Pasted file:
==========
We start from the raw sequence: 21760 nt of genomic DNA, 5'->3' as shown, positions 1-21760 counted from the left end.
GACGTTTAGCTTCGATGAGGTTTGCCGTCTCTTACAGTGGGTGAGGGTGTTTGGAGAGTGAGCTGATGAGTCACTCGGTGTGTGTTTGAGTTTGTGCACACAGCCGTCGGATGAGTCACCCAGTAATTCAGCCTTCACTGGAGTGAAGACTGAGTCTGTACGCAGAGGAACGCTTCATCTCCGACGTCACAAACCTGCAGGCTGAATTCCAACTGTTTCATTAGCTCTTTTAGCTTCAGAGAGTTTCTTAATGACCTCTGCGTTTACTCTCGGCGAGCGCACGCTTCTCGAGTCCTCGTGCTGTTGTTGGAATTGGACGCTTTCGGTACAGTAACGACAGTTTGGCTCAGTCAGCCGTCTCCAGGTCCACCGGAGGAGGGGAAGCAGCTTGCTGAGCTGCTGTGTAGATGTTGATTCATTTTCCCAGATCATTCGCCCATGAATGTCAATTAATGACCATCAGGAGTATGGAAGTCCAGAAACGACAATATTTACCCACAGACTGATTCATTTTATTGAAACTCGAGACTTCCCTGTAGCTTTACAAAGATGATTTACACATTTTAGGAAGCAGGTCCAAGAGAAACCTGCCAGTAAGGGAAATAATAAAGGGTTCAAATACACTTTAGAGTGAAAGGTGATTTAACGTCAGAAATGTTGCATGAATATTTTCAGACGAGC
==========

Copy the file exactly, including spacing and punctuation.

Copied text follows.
We start from the raw sequence: 21760 nt of genomic DNA, 5'->3' as shown, positions 1-21760 counted from the left end.
GACGTTTAGCTTCGATGAGGTTTGCCGTCTCTTACAGTGGGTGAGGGTGTTTGGAGAGTGAGCTGATGAGTCACTCGGTGTGTGTTTGAGTTTGTGCACACAGCCGTCGGATGAGTCACCCAGTAATTCAGCCTTCACTGGAGTGAAGACTGAGTCTGTACGCAGAGGAACGCTTCATCTCCGACGTCACAAACCTGCAGGCTGAATTCCAACTGTTTCATTAGCTCTTTTAGCTTCAGAGAGTTTCTTAATGACCTCTGCGTTTACTCTCGGCGAGCGCACGCTTCTCGAGTCCTCGTGCTGTTGTTGGAATTGGACGCTTTCGGTACAGTAACGACAGTTTGGCTCAGTCAGCCGTCTCCAGGTCCACCGGAGGAGGGGAAGCAGCTTGCTGAGCTGCTGTGTAGATGTTGATTCATTTTCCCAGATCATTCGCCCATGAATGTCAATTAATGACCATCAGGAGTATGGAAGTCCAGAAACGACAATATTTACCCACAGACTGATTCATTTTATTGAAACTCGAGACTTCCCTGTAGCTTTACAAAGATGATTTACACATTTTAGGAAGCAGGTCCAAGAGAAACCTGCCAGTAAGGGAAATAATAAAGGGTTCAAATACACTTTAGAGTGAAAGGTGATTTAACGTCAGAAATGTTGCATGAATATTTTCAGACGAGC